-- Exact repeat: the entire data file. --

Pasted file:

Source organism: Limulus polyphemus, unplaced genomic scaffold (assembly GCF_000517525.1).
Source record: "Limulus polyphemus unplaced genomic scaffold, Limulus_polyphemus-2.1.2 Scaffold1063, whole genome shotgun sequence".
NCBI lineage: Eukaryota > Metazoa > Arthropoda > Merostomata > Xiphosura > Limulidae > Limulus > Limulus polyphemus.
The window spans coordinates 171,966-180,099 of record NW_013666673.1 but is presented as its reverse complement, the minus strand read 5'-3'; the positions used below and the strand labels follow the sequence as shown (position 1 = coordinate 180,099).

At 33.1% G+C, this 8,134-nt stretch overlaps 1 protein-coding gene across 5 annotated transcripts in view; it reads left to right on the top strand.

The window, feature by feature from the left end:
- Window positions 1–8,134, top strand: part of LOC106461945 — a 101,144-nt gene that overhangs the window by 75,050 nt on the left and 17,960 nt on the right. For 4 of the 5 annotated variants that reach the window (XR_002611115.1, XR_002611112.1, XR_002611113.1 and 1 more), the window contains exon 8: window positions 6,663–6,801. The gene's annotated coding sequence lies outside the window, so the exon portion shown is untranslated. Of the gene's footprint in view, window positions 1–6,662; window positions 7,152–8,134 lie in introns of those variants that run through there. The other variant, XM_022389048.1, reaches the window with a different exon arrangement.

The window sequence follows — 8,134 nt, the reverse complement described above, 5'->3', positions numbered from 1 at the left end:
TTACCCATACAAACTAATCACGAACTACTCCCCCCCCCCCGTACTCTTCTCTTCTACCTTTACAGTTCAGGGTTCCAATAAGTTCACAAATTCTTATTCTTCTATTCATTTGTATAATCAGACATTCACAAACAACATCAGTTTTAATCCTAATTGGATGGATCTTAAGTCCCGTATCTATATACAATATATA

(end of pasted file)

Source organism: Limulus polyphemus, unplaced genomic scaffold (assembly GCF_000517525.1).
Source record: "Limulus polyphemus unplaced genomic scaffold, Limulus_polyphemus-2.1.2 Scaffold1063, whole genome shotgun sequence".
NCBI lineage: Eukaryota > Metazoa > Arthropoda > Merostomata > Xiphosura > Limulidae > Limulus > Limulus polyphemus.
The window spans coordinates 171,966-180,099 of record NW_013666673.1 but is presented as its reverse complement, the minus strand read 5'-3'; the positions used below and the strand labels follow the sequence as shown (position 1 = coordinate 180,099).

At 33.1% G+C, this 8,134-nt stretch overlaps 1 protein-coding gene across 5 annotated transcripts in view; it reads left to right on the top strand.

The window, feature by feature from the left end:
- Window positions 1–8,134, top strand: part of LOC106461945 — a 101,144-nt gene that overhangs the window by 75,050 nt on the left and 17,960 nt on the right. For 4 of the 5 annotated variants that reach the window (XR_002611115.1, XR_002611112.1, XR_002611113.1 and 1 more), the window contains exon 8: window positions 6,663–6,801. The gene's annotated coding sequence lies outside the window, so the exon portion shown is untranslated. Of the gene's footprint in view, window positions 1–6,662; window positions 7,152–8,134 lie in introns of those variants that run through there. The other variant, XM_022389048.1, reaches the window with a different exon arrangement.

The window sequence follows — 8,134 nt, the reverse complement described above, 5'->3', positions numbered from 1 at the left end:
TTACCCATACAAACTAATCACGAACTACTCCCCCCCCCCCGTACTCTTCTCTTCTACCTTTACAGTTCAGGGTTCCAATAAGTTCACAAATTCTTATTCTTCTATTCATTTGTATAATCAGACATTCACAAACAACATCAGTTTTAATCCTAATTGGATGGATCTTAAGTCCCGTATCTATATACAATATATA